What Are Some Common Threat Actors?

Understanding some common threat actors can give you insight into how they operate so that you can implement mitigation strategies. 


This Chinese-based group targets various industries, including:

  • Defense
  • Financial 
  • Energy
  • Pharmaceutical
  • Telecommunications
  • Technology
  • Education
  • Manufacturing
  • Legal

They launched a 2017 phishing campaign that targeted law and investment firms. 

APT29 (Cozy Bear)

Attributed to Russia’s Foreign Intelligence Service (SVR), this group typically targets government networks across European and NATO member countries, research institutes, and think tanks. The U.S. government held them responsible for compromising the SolarWinds Orion software updates. 

Cobalt Group

A financially motivated threat actor, Cobalt Group primarily targets financial institutions, stealing money by using ATM systems, card processing, payment systems, and SWIFT systems. In some cases, they target organizations then use that access to compromise additional victims. 


Active since mid-2021, LAPSUS$ is falls into the criminal threat actor category. It focuses on large-scale social engineering and extortion activities across the following sectors:

  • Government
  • Manufacturing
  • Higher education 
  • Energy
  • Healthcare
  • Technology
  • Telecommunications
  • Media

Aquatic Panda

This group engages in intelligence and industrial espionage. Since mid-2020, it primarily targets the following sectors:

  • Telecommunications
  • Technology 
  • Government

Mitigating Risks Arising From Threat Actors

Regardless of their motivation, threat actors continuously evolve their attack methods and actively exploit vulnerabilities. To mitigate risk, organizations can implement some security best practices.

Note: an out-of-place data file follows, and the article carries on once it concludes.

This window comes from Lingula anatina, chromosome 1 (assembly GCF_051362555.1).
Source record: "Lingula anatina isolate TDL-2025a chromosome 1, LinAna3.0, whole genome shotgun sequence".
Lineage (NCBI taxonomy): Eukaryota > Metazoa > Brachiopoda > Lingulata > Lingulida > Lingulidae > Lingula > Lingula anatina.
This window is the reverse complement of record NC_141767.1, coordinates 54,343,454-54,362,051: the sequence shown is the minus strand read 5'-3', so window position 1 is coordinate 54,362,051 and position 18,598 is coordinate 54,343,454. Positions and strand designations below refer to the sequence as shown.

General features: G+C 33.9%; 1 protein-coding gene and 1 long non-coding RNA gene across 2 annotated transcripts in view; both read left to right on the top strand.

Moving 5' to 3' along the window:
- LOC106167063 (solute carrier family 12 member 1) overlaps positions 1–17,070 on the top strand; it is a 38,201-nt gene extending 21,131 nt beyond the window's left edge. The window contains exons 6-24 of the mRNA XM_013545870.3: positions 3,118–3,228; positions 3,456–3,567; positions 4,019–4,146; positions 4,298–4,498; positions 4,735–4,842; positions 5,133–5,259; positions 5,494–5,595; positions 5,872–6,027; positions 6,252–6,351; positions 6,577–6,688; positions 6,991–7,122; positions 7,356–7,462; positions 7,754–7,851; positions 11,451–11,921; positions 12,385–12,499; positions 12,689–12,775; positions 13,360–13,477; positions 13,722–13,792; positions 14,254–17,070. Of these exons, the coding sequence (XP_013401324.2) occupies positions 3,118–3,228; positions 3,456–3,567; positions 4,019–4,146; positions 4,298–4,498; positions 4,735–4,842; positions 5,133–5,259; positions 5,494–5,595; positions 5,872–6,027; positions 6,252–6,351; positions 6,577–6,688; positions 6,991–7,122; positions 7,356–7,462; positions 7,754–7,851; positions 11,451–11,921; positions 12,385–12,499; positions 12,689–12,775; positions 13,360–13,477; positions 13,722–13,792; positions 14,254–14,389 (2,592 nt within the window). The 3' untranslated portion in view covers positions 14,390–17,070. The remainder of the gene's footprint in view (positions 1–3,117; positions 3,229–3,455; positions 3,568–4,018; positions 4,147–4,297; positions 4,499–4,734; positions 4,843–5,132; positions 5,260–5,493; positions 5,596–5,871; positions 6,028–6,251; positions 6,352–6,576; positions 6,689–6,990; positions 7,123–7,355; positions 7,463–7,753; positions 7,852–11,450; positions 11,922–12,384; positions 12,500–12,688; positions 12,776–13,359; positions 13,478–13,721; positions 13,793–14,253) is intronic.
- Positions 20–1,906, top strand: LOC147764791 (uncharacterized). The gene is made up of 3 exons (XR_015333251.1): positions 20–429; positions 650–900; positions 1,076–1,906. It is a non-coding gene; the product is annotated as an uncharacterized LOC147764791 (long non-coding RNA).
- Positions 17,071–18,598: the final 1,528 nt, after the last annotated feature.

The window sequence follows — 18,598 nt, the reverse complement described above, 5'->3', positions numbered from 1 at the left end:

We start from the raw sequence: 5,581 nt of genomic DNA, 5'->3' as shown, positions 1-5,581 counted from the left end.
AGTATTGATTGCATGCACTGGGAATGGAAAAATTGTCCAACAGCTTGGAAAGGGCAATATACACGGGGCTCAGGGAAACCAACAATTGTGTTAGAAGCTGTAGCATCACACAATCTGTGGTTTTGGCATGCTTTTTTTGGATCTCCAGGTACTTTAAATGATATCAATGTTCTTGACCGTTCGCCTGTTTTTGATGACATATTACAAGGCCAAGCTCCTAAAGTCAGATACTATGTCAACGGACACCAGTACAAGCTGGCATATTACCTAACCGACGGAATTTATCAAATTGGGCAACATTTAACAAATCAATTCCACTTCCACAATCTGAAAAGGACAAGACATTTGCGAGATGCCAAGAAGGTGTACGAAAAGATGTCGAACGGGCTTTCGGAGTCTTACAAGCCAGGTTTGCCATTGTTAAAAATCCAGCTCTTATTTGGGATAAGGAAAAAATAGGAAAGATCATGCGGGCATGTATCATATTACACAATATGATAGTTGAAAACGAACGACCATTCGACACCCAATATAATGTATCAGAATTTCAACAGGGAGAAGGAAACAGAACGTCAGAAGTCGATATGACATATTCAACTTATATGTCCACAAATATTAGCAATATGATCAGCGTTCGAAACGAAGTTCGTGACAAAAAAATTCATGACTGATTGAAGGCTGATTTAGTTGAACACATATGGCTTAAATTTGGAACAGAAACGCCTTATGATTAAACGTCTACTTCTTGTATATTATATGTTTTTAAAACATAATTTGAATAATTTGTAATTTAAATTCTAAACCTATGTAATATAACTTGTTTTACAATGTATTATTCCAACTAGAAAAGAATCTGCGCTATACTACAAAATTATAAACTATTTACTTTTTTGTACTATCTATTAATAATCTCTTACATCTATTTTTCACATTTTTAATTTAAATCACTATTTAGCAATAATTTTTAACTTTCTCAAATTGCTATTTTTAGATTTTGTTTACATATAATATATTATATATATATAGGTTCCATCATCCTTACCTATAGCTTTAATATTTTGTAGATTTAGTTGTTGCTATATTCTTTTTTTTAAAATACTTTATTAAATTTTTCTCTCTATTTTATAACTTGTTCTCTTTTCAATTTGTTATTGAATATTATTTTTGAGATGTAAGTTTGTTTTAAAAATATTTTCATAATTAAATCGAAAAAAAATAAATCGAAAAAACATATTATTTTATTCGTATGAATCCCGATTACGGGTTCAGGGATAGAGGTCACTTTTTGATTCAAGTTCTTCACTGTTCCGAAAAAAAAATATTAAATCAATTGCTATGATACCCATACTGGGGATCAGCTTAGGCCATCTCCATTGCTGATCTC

Reduce the External Attack Surface 

With more digital tools and services, organizations expand their digital footprints and attack surface. As organizations lose visibility, threat actors gain opportunities. To remediate digital risk, organizations should consider monitoring:

  • User access to resources
  • Device security posture
  • Server configurations
  • Github repositories

When security teams have a complete picture of their organization’s digital footprint, they can reduce the attack surface, making it more difficult for threat actors to compromise data.

Monitor the Dark Web 

Threat actors build entire communities on the dark web where they sell information and tools. With dark web monitoring, companies gain visibility into:

  • Stolen user credentials
  • Targeted threats
  • Account takeover attacks

With visibility into threat actors’ forums, security teams can proactively mitigate risks. For example, by identifying compromised credentials, the security team can require the user to create a new password. 

Engage in Red Teaming

With information about threat actors’ attack methodologies, security teams engage in red team exercises that test their detection rules, defensive tools, and response processes. Threat actors’ first activity is always cyber reconnaissance, looking for vulnerabilities to exploit. By behaving like a threat actor, security teams can implement a proactive approach to cybersecurity by fine-tuning security tools and enhancing processes. 

Flare: Automated Clear and Dark Web Monitoring

With Flare’s platform, organizations have access to the same data that threat actors use. To get real-time, actionable alerts, security teams can leverage intelligence across dark, deep, and clear web resources, including illicit Telegram channels. With our AI-driven system, teams can prioritize threats efficiently, enabling them to reduce the attack surface and protect data more effectively.